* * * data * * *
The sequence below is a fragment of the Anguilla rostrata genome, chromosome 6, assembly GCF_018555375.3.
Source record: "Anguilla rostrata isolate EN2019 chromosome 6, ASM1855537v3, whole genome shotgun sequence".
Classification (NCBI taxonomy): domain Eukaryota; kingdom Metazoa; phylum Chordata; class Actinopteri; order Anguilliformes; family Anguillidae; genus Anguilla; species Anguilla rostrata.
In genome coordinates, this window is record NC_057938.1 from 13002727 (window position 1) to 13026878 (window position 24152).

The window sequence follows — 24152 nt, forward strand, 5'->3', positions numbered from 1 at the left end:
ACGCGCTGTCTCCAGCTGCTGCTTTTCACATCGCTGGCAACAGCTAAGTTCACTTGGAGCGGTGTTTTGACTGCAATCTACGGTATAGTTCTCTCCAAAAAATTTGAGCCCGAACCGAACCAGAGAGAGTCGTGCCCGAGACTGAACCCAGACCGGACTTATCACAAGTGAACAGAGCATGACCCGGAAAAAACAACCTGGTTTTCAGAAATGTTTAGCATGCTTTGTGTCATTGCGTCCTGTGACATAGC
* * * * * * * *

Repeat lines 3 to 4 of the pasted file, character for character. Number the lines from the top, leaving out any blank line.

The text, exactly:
Classification (NCBI taxonomy): domain Eukaryota; kingdom Metazoa; phylum Chordata; class Actinopteri; order Anguilliformes; family Anguillidae; genus Anguilla; species Anguilla rostrata.
In genome coordinates, this window is record NC_057938.1 from 13002727 (window position 1) to 13026878 (window position 24152).